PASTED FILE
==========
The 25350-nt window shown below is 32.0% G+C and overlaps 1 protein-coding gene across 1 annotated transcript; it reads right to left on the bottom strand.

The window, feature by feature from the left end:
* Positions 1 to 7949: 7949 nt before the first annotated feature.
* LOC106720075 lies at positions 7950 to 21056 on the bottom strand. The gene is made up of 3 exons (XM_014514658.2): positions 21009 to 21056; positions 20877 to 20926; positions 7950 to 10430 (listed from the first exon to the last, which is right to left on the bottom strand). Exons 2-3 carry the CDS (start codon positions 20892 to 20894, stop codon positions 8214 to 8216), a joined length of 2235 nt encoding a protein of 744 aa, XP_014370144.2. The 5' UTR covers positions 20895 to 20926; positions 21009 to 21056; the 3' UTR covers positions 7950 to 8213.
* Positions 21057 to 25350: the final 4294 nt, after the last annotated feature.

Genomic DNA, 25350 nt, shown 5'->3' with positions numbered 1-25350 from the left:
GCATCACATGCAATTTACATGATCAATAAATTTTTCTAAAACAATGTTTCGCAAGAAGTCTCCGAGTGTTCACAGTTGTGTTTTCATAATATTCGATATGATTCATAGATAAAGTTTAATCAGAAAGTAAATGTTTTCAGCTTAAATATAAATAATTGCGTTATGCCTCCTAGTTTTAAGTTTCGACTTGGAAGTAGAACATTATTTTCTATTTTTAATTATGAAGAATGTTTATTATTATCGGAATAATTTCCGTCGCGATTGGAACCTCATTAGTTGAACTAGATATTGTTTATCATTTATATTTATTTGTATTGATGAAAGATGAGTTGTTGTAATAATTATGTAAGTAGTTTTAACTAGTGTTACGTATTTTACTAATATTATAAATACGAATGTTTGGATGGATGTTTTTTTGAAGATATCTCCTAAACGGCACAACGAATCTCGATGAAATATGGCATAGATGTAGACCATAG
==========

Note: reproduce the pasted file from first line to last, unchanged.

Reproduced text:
The 25350-nt window shown below is 32.0% G+C and overlaps 1 protein-coding gene across 1 annotated transcript; it reads right to left on the bottom strand.

The window, feature by feature from the left end:
* Positions 1 to 7949: 7949 nt before the first annotated feature.
* LOC106720075 lies at positions 7950 to 21056 on the bottom strand. The gene is made up of 3 exons (XM_014514658.2): positions 21009 to 21056; positions 20877 to 20926; positions 7950 to 10430 (listed from the first exon to the last, which is right to left on the bottom strand). Exons 2-3 carry the CDS (start codon positions 20892 to 20894, stop codon positions 8214 to 8216), a joined length of 2235 nt encoding a protein of 744 aa, XP_014370144.2. The 5' UTR covers positions 20895 to 20926; positions 21009 to 21056; the 3' UTR covers positions 7950 to 8213.
* Positions 21057 to 25350: the final 4294 nt, after the last annotated feature.

Genomic DNA, 25350 nt, shown 5'->3' with positions numbered 1-25350 from the left:
GCATCACATGCAATTTACATGATCAATAAATTTTTCTAAAACAATGTTTCGCAAGAAGTCTCCGAGTGTTCACAGTTGTGTTTTCATAATATTCGATATGATTCATAGATAAAGTTTAATCAGAAAGTAAATGTTTTCAGCTTAAATATAAATAATTGCGTTATGCCTCCTAGTTTTAAGTTTCGACTTGGAAGTAGAACATTATTTTCTATTTTTAATTATGAAGAATGTTTATTATTATCGGAATAATTTCCGTCGCGATTGGAACCTCATTAGTTGAACTAGATATTGTTTATCATTTATATTTATTTGTATTGATGAAAGATGAGTTGTTGTAATAATTATGTAAGTAGTTTTAACTAGTGTTACGTATTTTACTAATATTATAAATACGAATGTTTGGATGGATGTTTTTTTGAAGATATCTCCTAAACGGCACAACGAATCTCGATGAAATATGGCATAGATGTAGACCATAG